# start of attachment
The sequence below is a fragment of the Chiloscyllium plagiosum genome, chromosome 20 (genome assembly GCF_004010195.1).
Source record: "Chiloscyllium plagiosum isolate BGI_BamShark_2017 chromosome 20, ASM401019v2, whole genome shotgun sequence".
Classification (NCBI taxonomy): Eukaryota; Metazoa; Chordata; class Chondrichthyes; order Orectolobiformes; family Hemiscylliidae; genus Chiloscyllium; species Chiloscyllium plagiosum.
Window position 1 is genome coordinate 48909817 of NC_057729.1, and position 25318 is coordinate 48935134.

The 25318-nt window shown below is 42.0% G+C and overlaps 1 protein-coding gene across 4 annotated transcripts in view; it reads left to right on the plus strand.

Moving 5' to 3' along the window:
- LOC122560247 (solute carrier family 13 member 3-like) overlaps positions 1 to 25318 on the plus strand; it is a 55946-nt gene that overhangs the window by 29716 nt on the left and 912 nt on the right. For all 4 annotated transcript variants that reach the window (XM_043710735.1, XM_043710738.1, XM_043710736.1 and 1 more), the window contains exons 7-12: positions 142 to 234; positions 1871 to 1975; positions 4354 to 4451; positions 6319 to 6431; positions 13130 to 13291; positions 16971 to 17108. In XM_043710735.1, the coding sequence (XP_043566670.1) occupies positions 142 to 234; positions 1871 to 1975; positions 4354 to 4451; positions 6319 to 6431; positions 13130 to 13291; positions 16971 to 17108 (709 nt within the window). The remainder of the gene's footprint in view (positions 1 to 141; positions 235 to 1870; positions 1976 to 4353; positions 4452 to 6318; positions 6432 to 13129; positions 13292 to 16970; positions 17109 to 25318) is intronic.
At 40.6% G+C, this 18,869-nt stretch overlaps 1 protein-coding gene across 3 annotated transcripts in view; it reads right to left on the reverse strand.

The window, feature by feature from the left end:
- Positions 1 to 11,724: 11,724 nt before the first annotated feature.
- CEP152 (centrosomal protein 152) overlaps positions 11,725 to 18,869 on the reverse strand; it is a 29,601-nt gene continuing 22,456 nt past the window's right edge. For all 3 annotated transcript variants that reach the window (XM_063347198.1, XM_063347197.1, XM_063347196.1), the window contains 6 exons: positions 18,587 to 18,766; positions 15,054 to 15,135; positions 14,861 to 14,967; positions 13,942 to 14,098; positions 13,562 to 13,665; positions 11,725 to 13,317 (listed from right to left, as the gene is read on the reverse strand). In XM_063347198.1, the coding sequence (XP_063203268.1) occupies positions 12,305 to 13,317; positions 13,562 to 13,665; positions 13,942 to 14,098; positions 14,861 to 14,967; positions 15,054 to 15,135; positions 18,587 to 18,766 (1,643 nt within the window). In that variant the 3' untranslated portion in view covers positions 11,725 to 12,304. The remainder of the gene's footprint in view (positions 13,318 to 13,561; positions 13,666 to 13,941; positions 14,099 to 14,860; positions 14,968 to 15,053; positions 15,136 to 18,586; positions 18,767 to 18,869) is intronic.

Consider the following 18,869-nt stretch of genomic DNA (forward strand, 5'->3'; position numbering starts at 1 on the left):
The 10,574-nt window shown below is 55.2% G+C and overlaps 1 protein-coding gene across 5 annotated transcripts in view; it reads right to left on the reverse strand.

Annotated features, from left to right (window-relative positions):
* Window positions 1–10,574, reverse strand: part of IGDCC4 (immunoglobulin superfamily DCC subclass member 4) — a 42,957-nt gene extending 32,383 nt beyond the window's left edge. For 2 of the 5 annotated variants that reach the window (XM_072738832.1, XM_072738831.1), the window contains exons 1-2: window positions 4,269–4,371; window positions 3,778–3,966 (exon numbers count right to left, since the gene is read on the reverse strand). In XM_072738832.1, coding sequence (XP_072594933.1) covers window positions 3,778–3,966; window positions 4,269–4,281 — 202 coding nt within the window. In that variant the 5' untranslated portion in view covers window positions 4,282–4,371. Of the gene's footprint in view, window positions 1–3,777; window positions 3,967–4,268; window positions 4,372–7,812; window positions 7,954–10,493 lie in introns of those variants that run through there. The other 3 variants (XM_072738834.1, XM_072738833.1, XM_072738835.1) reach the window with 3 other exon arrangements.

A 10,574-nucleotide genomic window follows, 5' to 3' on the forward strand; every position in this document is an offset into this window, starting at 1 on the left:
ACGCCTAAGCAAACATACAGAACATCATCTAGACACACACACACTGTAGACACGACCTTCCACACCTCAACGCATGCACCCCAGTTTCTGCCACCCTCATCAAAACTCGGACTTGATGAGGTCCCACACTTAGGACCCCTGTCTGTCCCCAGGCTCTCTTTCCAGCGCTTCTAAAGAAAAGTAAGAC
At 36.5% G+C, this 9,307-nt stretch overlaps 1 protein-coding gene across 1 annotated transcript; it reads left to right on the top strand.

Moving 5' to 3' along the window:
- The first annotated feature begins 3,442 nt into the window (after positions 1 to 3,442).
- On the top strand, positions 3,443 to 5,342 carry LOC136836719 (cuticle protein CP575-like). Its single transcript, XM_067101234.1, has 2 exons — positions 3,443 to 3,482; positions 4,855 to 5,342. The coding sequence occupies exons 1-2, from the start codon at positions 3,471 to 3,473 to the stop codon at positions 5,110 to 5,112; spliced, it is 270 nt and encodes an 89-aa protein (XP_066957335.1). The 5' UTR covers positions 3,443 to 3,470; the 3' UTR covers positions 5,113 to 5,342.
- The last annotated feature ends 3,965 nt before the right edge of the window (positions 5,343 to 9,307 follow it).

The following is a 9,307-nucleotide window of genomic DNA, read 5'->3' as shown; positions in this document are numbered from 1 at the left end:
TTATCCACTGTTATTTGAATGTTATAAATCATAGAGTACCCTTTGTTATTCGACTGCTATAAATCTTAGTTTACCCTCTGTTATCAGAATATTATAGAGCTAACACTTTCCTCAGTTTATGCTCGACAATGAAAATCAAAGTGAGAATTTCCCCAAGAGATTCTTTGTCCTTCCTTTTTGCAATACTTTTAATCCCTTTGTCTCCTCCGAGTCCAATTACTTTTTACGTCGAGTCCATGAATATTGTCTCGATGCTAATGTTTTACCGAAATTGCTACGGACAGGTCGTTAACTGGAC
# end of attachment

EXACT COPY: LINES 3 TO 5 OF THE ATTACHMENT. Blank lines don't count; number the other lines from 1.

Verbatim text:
Classification (NCBI taxonomy): Eukaryota; Metazoa; Chordata; class Chondrichthyes; order Orectolobiformes; family Hemiscylliidae; genus Chiloscyllium; species Chiloscyllium plagiosum.
Window position 1 is genome coordinate 48909817 of NC_057729.1, and position 25318 is coordinate 48935134.

The 25318-nt window shown below is 42.0% G+C and overlaps 1 protein-coding gene across 4 annotated transcripts in view; it reads left to right on the plus strand.